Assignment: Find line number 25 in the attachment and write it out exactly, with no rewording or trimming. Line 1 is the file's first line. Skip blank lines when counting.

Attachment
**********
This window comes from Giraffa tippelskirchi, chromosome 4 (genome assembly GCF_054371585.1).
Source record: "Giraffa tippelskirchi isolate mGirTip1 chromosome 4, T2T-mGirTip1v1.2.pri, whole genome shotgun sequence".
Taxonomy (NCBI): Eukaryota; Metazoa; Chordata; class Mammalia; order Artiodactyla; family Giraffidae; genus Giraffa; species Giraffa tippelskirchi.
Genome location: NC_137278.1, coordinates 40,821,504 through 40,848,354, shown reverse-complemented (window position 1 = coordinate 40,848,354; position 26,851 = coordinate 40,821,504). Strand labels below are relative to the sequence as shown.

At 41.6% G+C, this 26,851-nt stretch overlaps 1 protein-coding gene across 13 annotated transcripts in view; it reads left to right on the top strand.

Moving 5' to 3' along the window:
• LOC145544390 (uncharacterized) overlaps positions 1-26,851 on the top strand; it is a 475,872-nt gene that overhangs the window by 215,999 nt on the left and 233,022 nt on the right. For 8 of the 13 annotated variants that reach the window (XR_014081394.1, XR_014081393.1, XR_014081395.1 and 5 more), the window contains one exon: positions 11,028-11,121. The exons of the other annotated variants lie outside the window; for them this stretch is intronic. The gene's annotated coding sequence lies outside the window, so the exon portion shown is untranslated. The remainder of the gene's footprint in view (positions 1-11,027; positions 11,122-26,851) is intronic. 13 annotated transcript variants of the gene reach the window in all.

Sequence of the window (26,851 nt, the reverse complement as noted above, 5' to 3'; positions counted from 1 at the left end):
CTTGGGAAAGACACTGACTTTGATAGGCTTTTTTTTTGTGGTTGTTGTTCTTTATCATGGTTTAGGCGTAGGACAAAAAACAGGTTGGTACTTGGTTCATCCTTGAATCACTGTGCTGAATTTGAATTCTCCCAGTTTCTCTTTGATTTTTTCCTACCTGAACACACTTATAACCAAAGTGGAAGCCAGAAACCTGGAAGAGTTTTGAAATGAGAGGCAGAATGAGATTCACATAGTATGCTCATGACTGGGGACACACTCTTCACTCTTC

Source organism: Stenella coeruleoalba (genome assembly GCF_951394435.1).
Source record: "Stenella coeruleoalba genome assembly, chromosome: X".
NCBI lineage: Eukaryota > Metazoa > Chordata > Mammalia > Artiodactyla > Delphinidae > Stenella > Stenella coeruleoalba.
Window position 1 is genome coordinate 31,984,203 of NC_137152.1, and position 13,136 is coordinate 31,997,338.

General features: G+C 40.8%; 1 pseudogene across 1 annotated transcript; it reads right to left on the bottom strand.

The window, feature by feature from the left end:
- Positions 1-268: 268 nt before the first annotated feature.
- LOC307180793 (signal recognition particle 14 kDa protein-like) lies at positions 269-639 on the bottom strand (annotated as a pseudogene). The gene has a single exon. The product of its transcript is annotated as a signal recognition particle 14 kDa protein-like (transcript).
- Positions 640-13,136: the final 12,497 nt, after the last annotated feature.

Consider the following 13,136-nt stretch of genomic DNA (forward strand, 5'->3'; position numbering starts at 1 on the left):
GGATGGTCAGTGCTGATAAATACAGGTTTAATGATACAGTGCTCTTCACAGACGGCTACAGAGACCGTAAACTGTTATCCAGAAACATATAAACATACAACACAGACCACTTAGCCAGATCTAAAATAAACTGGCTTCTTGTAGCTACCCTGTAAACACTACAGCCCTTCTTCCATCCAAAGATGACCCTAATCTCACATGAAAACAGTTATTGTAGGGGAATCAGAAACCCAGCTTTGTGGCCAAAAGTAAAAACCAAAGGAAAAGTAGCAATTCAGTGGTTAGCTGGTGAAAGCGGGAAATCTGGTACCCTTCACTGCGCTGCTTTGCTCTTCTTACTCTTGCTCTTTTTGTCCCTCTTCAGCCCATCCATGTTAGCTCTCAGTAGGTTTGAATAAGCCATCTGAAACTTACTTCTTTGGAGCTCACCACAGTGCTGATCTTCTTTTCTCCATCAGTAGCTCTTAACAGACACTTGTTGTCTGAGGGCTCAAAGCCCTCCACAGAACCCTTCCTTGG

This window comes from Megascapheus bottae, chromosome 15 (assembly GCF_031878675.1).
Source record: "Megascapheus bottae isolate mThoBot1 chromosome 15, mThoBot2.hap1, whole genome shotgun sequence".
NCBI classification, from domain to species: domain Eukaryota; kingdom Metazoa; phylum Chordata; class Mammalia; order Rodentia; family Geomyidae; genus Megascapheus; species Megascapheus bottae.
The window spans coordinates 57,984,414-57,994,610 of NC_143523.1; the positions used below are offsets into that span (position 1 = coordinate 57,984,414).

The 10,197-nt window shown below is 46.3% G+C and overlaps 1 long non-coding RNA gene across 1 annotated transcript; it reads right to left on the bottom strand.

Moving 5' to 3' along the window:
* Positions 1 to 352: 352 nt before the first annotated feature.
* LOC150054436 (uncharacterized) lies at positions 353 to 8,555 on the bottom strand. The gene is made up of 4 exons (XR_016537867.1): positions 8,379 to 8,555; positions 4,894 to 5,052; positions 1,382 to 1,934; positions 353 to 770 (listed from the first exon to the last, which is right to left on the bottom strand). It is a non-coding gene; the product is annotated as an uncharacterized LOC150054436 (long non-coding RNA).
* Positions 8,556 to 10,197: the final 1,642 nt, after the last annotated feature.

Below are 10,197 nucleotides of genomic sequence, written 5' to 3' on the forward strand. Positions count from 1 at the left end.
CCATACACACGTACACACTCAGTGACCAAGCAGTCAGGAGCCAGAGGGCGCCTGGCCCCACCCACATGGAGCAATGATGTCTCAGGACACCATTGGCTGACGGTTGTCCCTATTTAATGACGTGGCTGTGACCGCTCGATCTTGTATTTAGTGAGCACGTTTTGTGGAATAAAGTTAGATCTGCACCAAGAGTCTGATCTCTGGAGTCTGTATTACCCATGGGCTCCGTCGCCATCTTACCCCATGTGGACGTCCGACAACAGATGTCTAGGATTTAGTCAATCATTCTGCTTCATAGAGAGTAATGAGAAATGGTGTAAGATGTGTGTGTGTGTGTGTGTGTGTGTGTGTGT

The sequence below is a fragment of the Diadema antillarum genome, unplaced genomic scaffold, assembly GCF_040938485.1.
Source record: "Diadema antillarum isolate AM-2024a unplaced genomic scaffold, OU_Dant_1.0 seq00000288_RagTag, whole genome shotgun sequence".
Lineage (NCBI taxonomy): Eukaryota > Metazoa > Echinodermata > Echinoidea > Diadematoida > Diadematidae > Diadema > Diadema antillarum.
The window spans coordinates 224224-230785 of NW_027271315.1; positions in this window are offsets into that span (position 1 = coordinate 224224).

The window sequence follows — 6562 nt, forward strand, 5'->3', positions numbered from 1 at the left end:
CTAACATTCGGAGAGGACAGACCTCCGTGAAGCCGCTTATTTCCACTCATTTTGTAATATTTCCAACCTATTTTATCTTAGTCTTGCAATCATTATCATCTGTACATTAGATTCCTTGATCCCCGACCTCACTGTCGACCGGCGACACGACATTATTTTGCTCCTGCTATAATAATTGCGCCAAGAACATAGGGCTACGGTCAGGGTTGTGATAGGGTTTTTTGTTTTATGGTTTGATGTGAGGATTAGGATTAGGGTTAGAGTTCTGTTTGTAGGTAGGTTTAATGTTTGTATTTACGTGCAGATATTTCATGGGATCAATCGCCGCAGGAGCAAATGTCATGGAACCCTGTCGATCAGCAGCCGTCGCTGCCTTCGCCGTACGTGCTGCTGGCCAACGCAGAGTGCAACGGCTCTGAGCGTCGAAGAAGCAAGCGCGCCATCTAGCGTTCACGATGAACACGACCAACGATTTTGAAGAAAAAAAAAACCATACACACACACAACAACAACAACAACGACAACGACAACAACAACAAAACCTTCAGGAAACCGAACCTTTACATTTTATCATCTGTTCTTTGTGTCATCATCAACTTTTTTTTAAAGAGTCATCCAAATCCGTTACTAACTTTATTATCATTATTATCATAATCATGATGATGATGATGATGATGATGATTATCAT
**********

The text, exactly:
The 10,197-nt window shown below is 46.3% G+C and overlaps 1 long non-coding RNA gene across 1 annotated transcript; it reads right to left on the bottom strand.